Strain-based support. Each strain or even substrain may deliver health benefits that others do not, Levin explains. The only way to establish these distinctions is through systematic in vitro and in vivo studies, followed by human clinical trials, he says. Bifidobacterium lactis HN019, according to Levin, has been clinically validated to support regularity and reduce bloating. Saccharomyces cerevisiae subsp. boulardii (S. boulardii) has been shown to promote a balanced inflammatory response from the intestinal epithelium and support overall gut ecology. He says S. boulardii is a yeast that can support digestive health when the balance of gut flora has been disrupted, and can take up space in the ecosystem of the gut that might otherwise be occupied by harmful microorganisms like Candida albicans.
Lifton says that a proprietary strain of Bifidobacterium longum (Morinaga BB536 from Maypro), can be of benefit for episodic complaints like constipation, loose stools and bloating, while also contributing to overall digestive health. A strain of Lactobacillus acidophilus (DDS-1 from Maypro) has been shown in human, animal and test-tube research to support the digestion of dairy products, along with other health benefits, according to Lifton.
Top Digestive Support
American Health: Chewable Probiotics, Liquid Culture Probiotics, Probiotic Acidophilus with Pectin Capsules, Probiotic CD Veg. Tablets, Chewable Papaya Enzymes, Digest HPE Veg. Capsules, Enzyme Probiotic Complex Veg. Capsules, Ester-C 1000 mg with Probiotics Veg. Tablets.
Beneo: Inulin, Oligofructose.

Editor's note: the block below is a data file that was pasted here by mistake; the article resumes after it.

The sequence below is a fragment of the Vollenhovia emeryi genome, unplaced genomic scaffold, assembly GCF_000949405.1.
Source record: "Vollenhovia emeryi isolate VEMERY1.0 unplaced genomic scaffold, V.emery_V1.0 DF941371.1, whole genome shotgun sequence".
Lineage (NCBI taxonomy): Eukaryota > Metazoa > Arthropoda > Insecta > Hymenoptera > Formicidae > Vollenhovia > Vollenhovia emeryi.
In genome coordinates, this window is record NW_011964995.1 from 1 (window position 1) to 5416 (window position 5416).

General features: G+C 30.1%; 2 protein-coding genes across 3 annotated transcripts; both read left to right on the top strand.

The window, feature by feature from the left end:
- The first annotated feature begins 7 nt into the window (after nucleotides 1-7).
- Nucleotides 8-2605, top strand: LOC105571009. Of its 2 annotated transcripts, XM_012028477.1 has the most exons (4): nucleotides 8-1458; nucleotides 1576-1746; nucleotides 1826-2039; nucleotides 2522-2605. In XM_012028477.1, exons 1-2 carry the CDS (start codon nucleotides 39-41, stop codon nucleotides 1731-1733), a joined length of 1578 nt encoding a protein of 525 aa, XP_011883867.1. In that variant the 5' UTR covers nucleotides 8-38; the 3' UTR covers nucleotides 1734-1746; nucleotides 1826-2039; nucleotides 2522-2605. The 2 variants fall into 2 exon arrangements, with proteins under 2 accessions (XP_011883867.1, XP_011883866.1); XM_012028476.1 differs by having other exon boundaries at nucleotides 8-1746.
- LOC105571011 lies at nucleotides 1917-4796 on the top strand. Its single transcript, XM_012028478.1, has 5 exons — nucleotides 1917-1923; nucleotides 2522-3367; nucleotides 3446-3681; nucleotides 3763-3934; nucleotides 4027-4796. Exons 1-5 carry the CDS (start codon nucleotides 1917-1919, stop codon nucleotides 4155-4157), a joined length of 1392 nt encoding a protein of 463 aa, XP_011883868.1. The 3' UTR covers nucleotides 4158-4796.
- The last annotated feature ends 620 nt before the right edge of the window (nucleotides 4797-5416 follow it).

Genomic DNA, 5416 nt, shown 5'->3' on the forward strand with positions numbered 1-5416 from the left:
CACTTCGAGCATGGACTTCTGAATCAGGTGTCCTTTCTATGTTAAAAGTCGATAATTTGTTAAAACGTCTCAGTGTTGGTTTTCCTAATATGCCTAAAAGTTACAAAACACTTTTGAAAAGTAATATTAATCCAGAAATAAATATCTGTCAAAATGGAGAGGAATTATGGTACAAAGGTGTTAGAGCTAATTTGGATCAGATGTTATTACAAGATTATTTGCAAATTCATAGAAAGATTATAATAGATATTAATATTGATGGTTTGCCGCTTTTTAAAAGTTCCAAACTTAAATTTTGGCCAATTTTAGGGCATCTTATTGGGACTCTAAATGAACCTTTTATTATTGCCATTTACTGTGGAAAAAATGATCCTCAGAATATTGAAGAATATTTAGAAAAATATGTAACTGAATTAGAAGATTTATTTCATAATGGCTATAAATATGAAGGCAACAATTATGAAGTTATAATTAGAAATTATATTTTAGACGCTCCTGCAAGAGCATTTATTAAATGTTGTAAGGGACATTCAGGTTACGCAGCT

Bluebonnet Nutrition Corp.: Betaine Hcl Plus Pepsin, Dairy-Zymes, Full Spectrum Optimum Enzymes, Power-Zymes, Super Bromelain 500 mg, Advanced Probiotics Chewable Acidophilus Wafers, Milk-Free Probiotic Acidophilus Plus FOS Powder and Vcaps.
Enzymedica: Digest Basic, Digest Gold, Digest Gold + Probiotics, Digest Spectrum, GlutenEase, Lacto, PhenolGest, BeanAssist.
Essential Formulas: Dr. Ohhira’s Probiotics Original Formula, Dr. Ohhira’s Propolis PLUS.
Ganeden Biotech: GanedenBC30.
GoodBelly: GoodBelly Probiotic Juice Drink, PlusShot, StraightShot, SuperShot.
Jarrow Formulas: Jarro-Dophilus EPS, Ultra Jarro-Dophilus, Ideal Bowel Support 299v, Jarro-Zymes, Bile Acid Factors, Inulin FOS, Saccharomyces Boulardii MOS, Yum-Yum Dophilus.
Maypro Industries: Morinaga BB536, DDS-1 L. acidophilus, Benegut, Colostrum.
NOW Foods: Dairy Digest Complete, Gluten Digest, Papaya Enzyme Chewable , NOW Protein Digest, NOW Gluten Digest, NOW Super Enzyme, NOW Plant Enzymes, NOW Optimal Digestive System, NOW ChewyZymes, Digest Platinum, Acid Comfort, DGL Lozenges, Chewable NOW Ulcetrol, NOW Clinical GI Probiotic.